Hello all. I am going to help Karena out here since her little laptop has imploded. This is going to be all about my time in Okinawa over the New Year’s holiday. There will probably be two to three more posts about my trip.
My close friend (aka Tater) is currently working at Kadena Air Base. He really lucked out with his posting because he doesn’t have to work in the snow, wind, and frigid temperatures that I work in. His workload is about ten times mine…so I guess it evens out. Most of yall already know that we were both TDY Kadena last year. We had a great time and got to explore a bit of the island. I have been trying to figure out a way back ever since I returned to the States. The food is excellent (lots of pork and seafood), the people are very friendly and helpful, AND it is a nice tropical island with mountains and beaches.
It has all of the necessities for the type of place I could see myself living. Ahhh….daydreams are nice :)
My trip from Gunsan to Inchon Airport was a little nerve-racking. I got on the airport bus (it is about a 3.5 hour ride to the airport) and within one hour we had hit the mountains and a nasty snow storm. We’re talking four-ways on, single lane, 25 mile-per-hour slog through snow and ice. It was very depressing as we continued on and on and thoughts crept into my head about how the airport would be shut down. I really thought I wouldn’t be able to leave Korea and visit Tater and his wife in sunny Okinawa. Luckily, about 45 minutes outside of the airport, the snow stopped and the sun came out. WHEW. Crisis one avoided. I got inside the terminal, walked around, ate some dolsot bibimbap, and took a two-hour nap since I was a bit hungover from my night out with the subs.By the way, Inchon Airport is absolutely beautiful inside and out…there is also tons of shopping and places to eat inside. It was easy to spend an hour just cruising around and window shopping. Once I woke up from my nap it was time to board my Asiana flight to Fukuoka, Japan.
We arrived at Fukuoka early, so I had an additional hour between my flights. This extra hour proved useful as I was about to be faced with crisis two. After I came out of Customs & Immigrations in Japan, I entered what I thought was the airport at Fukuoka. I had to check into ANA to continue on to Okinawa so I wandered over to the check-in terminals…all of them were down :( and there was nobody at the ANA desk. I thought “this could be normal. when flying abroad in other countries, they sometimes don’t open ticket counters until two hours before the flight.” So I decided to wander around the shops and see if I could find an information kiosk. Well, an hour went by and I decided to try the ANA counter again. Same deal as before, but at least there was a counter representative. So, I pushed aside the metal barrier meant to keep people like me away from the check-in counter and walked up to inquire about my flight. I pointed to the portion of itinerary that said FUK – OKA, 30-DEC-09, 2030. The ANA rep just gave me a confused look. I said “Check in?” Another confused look. I said “cancelled…delayed?” Nothing. Finally, he came around the counter and motioned for me to go with him. He took me over to a door where he had to swipe his ID and punch in an access code. I remembered now how I thought it was weird there were no flights listed for Naha on the Arrivals/Departures board. At this point, I started thinking that Okinawa was having some bad weather and my flight was cancelled…depression struck again.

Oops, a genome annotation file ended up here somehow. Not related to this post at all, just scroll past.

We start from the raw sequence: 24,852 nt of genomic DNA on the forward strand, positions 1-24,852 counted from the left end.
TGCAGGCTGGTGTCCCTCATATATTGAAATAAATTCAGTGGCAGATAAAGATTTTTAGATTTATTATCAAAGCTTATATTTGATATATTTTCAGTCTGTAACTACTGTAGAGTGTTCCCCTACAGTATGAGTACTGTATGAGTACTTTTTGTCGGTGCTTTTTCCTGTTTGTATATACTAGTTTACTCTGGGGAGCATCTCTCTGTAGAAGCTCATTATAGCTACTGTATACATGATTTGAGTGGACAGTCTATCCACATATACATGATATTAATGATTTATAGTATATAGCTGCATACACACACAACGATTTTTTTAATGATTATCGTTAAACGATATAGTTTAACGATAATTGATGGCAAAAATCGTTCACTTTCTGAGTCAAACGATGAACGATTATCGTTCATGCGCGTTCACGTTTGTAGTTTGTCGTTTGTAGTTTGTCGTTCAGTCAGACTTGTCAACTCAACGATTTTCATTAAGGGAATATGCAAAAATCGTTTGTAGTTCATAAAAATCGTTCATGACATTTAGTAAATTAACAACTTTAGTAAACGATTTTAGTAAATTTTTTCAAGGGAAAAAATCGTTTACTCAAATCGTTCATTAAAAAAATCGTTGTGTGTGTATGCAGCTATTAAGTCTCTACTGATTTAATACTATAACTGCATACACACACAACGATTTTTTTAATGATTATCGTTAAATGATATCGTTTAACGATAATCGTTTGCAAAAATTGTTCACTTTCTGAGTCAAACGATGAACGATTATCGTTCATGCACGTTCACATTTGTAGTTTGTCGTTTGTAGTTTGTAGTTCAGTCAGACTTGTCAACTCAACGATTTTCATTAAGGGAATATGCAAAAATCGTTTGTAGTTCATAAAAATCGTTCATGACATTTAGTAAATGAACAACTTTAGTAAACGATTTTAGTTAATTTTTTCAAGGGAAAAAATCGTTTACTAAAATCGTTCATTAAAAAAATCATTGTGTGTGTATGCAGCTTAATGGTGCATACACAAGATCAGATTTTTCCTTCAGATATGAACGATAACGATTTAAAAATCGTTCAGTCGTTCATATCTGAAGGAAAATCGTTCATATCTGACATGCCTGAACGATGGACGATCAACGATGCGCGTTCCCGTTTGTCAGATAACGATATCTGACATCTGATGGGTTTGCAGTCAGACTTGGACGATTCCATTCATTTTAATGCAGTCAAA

A nice lady came out and asked to see my itinerary. I handed it over and she read through it and asked if I was going to Okinawa. There was a slight bit of disbelief in her voice, like “haha, this guy has another thing coming if he thinks he will be in Naha tonight.” She thought for a while and said “this is the international terminal, you need to go to the domestic terminal.” I felt like such a bonehead. I had no idea that there were two terminals. I had only seen one when we landed. Of course, that makes sense. That is why Okinawa was not listed on the Arrivals/Departures board and places like Seoul, Beijing, and Hong Kong were. She said that all I had to do was catch a bus to the Domestic terminal. They were on the first floor and outside of the door. So with time ticking down, I dashed out the door and managed to catch a bus that was loaded up with people. After about a 15 minute ride, we arrived at the Domestic Terminal. I hopped out and wandered off to find the ANA counter. Like anywhere else in Asia, there was a line to check in. I waited and waited and finally got up to the counter. Everything was smooth sailing after that. I made it to the gate about 15 minutes prior to boarding. This gave me time to chug a nice hot can of coffee and ponder downing a chu-hi. Ahhh chu-hi a vice of mine that, luckily, can not be found outside of Japan. Who else would think of mixing akahol and fruit juice into such a delicious can of happiness that you can buy anywhere…restaurants, gas stations, corner stores, etc. It is like drinking a Snapple that has an alcohol content of 5%.